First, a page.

The Department of Home Affairs will now allow Business visa holders (subclass 188) to be automatically exempt from Australia’s travel restrictions.
Holders of Business Innovation and Investment visa stranded offshore by the COVID-19 border restrictions are no longer required to apply for an individual travel exemption to return to Australia.
They, however, need to carry evidence to prove they belong to the exempt categories listed by the Department of Home Affairs when travelling.
- A blanket exemption for holders of Business Innovation and Investment visa stranded offshore
- Business (subclass 188) visa holders no longer need to apply for individual travel exemptions
- ABF Commissioner releases case scenarios where he has generally approved travel exemptions
Business Innovation and Investment visa is a state-nominated four-year provisional visa, for people who want to own and manage a new or existing business in Australia.
Once established an ownership interest in Australian business, the applicant can apply for permanent residence through the Business Innovation & Investment (Residence) Subclass 888 visa.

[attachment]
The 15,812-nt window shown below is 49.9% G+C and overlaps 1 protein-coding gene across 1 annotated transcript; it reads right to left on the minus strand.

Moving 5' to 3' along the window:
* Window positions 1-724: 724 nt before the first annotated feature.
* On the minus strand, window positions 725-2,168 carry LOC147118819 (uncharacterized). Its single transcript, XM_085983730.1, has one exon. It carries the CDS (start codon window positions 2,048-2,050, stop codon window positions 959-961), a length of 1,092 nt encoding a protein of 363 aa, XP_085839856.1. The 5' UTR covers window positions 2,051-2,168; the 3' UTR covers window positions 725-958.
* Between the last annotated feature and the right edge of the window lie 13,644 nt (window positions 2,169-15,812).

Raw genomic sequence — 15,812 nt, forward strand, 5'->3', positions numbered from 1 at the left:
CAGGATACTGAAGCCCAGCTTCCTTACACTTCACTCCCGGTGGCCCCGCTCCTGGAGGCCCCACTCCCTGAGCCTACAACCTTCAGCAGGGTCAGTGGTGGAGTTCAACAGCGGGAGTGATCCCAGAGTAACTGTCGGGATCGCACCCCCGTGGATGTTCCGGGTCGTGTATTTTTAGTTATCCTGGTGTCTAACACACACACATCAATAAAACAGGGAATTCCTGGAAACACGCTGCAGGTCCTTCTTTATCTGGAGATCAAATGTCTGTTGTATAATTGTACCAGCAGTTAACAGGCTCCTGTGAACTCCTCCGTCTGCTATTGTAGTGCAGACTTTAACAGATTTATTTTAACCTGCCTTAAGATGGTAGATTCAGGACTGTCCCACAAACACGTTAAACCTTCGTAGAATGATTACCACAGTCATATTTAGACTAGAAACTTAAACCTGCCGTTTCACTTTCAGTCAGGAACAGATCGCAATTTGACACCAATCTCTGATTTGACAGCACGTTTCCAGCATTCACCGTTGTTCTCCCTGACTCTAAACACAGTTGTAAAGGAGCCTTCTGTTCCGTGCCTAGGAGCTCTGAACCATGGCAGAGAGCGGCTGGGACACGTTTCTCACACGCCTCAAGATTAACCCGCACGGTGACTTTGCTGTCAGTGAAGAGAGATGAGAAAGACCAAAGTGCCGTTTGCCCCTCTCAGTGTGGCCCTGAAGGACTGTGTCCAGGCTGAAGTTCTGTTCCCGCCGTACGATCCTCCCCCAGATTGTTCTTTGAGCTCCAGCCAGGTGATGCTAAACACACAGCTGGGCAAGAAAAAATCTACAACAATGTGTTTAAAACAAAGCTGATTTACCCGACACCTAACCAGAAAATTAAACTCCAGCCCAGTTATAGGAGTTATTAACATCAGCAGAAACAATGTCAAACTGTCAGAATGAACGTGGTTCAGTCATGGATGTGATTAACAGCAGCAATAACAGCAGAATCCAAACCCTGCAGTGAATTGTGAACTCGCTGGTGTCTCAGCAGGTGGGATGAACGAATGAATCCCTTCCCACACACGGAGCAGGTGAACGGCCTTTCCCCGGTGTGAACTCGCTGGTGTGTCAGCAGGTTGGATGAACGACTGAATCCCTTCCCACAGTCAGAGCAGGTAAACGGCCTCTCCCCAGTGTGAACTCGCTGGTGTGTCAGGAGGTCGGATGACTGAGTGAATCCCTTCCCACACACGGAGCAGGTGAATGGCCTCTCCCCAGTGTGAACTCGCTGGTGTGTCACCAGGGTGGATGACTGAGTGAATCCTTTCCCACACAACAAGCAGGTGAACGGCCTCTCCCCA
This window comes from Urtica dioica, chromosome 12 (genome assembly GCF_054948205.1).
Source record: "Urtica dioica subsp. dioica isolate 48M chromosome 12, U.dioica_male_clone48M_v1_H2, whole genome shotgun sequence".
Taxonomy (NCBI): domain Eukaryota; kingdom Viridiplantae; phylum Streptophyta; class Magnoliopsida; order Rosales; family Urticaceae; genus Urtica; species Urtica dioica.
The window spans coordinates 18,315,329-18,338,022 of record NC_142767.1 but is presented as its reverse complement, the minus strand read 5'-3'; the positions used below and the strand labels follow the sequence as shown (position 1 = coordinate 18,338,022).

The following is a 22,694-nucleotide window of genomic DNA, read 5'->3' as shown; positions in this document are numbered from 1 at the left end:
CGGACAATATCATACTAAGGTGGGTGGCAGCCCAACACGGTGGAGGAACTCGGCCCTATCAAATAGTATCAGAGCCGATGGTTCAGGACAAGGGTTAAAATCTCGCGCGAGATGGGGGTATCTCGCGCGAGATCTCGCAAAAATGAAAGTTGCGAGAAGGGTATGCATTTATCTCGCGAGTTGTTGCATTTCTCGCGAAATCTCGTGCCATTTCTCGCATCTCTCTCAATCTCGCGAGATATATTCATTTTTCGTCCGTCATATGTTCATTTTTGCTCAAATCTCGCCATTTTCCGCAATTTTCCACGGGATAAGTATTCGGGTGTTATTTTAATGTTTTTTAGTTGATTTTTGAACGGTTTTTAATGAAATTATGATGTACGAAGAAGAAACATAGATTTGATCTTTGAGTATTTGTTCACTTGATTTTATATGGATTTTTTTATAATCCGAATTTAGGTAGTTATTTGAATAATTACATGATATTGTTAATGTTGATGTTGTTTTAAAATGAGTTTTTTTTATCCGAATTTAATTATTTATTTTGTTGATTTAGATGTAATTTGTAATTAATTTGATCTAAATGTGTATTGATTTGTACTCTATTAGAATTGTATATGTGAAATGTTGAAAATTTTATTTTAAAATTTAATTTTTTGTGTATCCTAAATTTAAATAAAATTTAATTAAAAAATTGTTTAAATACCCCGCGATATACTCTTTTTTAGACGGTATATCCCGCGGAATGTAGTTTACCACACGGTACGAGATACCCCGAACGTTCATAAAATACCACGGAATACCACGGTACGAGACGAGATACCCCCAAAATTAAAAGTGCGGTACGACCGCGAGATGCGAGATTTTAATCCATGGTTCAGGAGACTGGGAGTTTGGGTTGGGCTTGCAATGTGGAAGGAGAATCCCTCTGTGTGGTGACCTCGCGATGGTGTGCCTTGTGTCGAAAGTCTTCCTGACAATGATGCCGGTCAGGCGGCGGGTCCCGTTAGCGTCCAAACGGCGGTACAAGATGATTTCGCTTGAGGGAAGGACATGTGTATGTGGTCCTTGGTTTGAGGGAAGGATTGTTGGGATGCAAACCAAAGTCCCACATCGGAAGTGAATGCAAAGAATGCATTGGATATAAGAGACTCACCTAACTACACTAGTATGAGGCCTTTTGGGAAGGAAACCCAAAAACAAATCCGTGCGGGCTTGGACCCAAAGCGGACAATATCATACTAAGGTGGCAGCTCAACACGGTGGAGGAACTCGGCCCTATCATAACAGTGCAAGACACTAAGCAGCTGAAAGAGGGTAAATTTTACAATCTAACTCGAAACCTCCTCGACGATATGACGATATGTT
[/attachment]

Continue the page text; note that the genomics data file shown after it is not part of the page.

As per the figures released by the Home Affairs, 3612 intending migrants received nominations from state and territory governments from 1 July 2019 to the end of June 2020.
Former senior Immigration Department official Abul Rizvi said the exemption is not likely to impact a significant number of visa holders.
“The provisional 188 is a small portion of the total business migration program and is not very popular because business migrants prefer a permanent visa.
"There are two cohorts of business visa holders who will benefit from this update- those who had gone to visit their home countries and others who were yet to make their first entry which most likely would be a very small number of people," he said.
As per the current travel restrictions, only the following are exempt from the travel restrictions and can enter Australia:
- an Australian citizen
- a permanent resident of Australia
- an immediate family member of an Australian citizen or permanent resident*
- a New Zealand citizen usually resident in Australia and their immediate family members
- a diplomat accredited to Australia (holding a subclass 995 visa)
- a traveller transiting Australia for 72 hours or less
- airline crew
- maritime crew including marine pilots
- recruited under the Government approved Seasonal Worker Program or Pacific Labour Scheme
- holder of a Business Innovation and Investment (subclass 188) visa
All others are required to apply for an inward travel exemption.
A spokesperson for the Australian Border Force told SBS Punjabi that “these travel restrictions have been successful in slowing the spread of coronavirus in Australia and were implemented on the advice of the Australian Health Protection Principal Committee (AHPPC).”
Scenarios where the ABF Commissioner has generally approved inwards travel exemptions: